Thursday, January 31, 2008

Sunday, January 13, 2008

J.K. Rowling's Dark Mark
Why she should lose her copyright lawsuit against the Harry Potter Lexicon.

By Tim Wu

Jan. 10, 2008, at 7:59 AM ET---As I wrote in October, over the last few years, the relationship between fan-written Web sites and the copyright owners of the content they draw on, if legally murky, has at least been peaceful. Once it dawned on media companies that fan sites are the kind of marketing that they usually pay hard cash for, they generally left the fans alone. But things turned sour in the fall, when the Harry Potter Lexicon Web site announced plans to publish a book version of its fan-written guide to the Potter world. Author J.K. Rowling and publisher Warner Brothers have sued the Lexicon for copyright infringement, exposing the big unanswered question: Are fan guides actually illegal?

As sympathetic as I am to Rowling and her rights as an author, the answer is no. There is a necessary and healthy line between what the initial author owns and what follow-on, or "secondary," authors get to do, and Rowling is running over that line like the Hogwarts Express. The creators of H.P. Lexicon may not be as creative as Rowling, but they are authors, too, and deserve a little respect from the law.

At issue are the giant fan-written guides like the H.P. Lexicon or the Lostpedia (for the show Lost) that try to collect all known information on topics like Harry's pet owl or the Dharma Initiative. Rowling takes the position that she, as the original author, has the right to block the publication of any such guide. In her words: "However much an individual claims to love somebody else's work, it does not become theirs to sell."

But Rowling is overstepping her bounds. She has confused the adaptations of a work, which she does own, with discussion of her work, which she doesn't. Rowling owns both the original works themselves and any effort to adapt her book or characters to other media—films, computer games, and so on. Textually, the law gives her sway over any form in which her work may be "recast, transformed, or adapted." But she does not own discussion of her work—book reviews, literary criticism, or the fan guides that she's suing. The law has never allowed authors to exercise that much control over public discussion of their creations.

Unlike a Potter film or computer game, the authors of the Lexicon encyclopedia are not simply moving Potter to another medium. Their purpose, rather, is providing a reference guide with description and discussion, rather like a very long and detailed book review. Such guides have been around forever—centuries if you count the Bible, and more recently for complex works like the writings of Jorge Borges or The Lord of the Rings. As long as a guide does not copy the original work verbatim, it falls outside the category of "adaptation." And that's why it is largely unnecessary to discuss the more complex copyright doctrine of "fair use." Rowling's rights over the guide don't exist to begin with, so we don't need to go there.

This can be made clear by looking at a typical Lexicon entry, like this one for the "house elf," the character who does the scut work in the Potter universe. "House-elves," says the encyclopedia, "are small humanoid creatures who inhabit large houses belonging to wealthy Wizarding families."

For a fan to write this kind of entry, Rowling says, is to "take the author's hard work, re-organize their characters and plots, and sell them for their own commercial gain." But that's ridiculous. This and other entries aren't, as Rowling seems to suggest, anything like an abridgment of the originals. No one would read the Lexicon as a substitute for the Potter books; it is useless unless you've read the original, and that makes all the difference.

The closest relevant legal precedent is the 2002 Beanie Baby decision by Judge Richard Posner (who has a taste for cases involving stuffed animals). Ty, the producer of Beanie Babies, doesn't like unauthorized guides to the Beanie Baby universe and their unflattering tendency to criticize the company, so it sued. Ruling against the company, Judge Posner used the same analogy that I have, comparing the guides to book reviews: "Both," he said, "are critical and evaluative as well as purely informational; and ownership of a copyright does not confer a legal right to control public evaluation of the copyrighted work." That's logic that should control the Potter case as well.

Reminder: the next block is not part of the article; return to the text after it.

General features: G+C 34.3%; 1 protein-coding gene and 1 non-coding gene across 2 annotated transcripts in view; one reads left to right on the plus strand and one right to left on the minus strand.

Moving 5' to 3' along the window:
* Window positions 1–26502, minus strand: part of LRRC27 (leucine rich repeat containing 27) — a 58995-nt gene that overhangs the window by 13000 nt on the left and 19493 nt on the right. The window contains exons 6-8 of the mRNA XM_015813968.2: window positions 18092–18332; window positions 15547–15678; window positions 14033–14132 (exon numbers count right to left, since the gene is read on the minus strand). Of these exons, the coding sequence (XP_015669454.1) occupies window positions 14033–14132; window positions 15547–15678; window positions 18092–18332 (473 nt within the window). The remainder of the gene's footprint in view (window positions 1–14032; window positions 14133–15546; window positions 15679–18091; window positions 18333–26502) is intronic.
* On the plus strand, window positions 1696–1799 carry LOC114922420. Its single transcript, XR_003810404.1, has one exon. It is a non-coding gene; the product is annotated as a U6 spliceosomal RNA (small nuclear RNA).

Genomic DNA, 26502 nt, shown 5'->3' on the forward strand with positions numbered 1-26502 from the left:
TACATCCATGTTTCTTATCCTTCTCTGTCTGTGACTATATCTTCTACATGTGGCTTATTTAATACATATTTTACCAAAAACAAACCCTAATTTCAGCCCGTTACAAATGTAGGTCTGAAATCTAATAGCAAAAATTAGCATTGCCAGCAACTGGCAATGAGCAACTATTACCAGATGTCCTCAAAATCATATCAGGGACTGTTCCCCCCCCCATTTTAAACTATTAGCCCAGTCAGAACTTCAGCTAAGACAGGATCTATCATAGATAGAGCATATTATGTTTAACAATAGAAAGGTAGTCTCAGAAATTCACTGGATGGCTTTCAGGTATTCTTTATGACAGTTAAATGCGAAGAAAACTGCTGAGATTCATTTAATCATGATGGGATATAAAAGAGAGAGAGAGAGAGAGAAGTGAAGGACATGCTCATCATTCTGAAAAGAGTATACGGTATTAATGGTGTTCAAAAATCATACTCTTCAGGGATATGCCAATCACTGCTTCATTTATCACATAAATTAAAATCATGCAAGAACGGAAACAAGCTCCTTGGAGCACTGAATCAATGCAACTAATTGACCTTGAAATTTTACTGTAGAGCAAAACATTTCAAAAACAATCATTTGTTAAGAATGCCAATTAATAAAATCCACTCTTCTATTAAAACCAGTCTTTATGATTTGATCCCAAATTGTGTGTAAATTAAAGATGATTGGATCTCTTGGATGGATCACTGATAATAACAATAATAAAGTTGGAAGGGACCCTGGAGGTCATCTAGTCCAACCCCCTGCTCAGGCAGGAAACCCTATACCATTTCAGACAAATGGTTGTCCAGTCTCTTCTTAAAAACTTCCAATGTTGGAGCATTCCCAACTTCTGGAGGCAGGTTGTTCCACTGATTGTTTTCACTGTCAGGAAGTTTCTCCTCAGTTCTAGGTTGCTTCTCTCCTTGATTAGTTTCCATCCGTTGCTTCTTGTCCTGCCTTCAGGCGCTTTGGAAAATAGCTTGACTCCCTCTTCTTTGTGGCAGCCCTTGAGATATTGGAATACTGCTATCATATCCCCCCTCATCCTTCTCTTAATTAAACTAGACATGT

Even if the Beanie Baby case isn't directly controlling, the economics suggest the same result. How, exactly, are we hurt by the existence of competing guides to the Potter universe, one written by fans, the other by Rowling? It would be strange to say that since Fodor has written a perfectly good guide to London, we don't need the Lonely Planet or, for that matter, Wikitravel. Giving Rowling what she wants would be like giving Egypt the power to control guides to the pyramids.

Bizarrely, Rowling says that the fan guide would prevent her from writing her own guide to the Potter world. "I cannot," she said in a statement "approve of 'companion books' or 'encyclopedias' that seek to preempt my definitive Potter reference book. ..." To begin with, Rowling sounds entirely too much like a Death Eater in this quote. More generally, two products in the same market isn't called pre-emption—the word is competition. Why not let consumers decide which guide they like better? Rowling might object that the fan's guide will be strewn with errors or poorly written; but it is hardly the job of copyright to protect us from bad execution. And the fan's guide might actually be better, or at least different.

There are more ethereal reasons that Rowling ought not win. For reasons anthropologists will someday understand, volunteer encyclopedias have become the place to find what passes for our collective wisdom. Wikipedia is the clearest example: It may be wrong sometimes, but it is nonetheless a statement as to what we know. To her credit, Rowling accepts this and tolerates the online version of the H.P. Lexicon. But a general rule of the kind she is asking for isn't so generous: It would, by necessity, give copyright owners power over the content of Wikipedia and other online encyclopedias that discuss their works. Not the end of the world, but certainly a subtle form of thought control.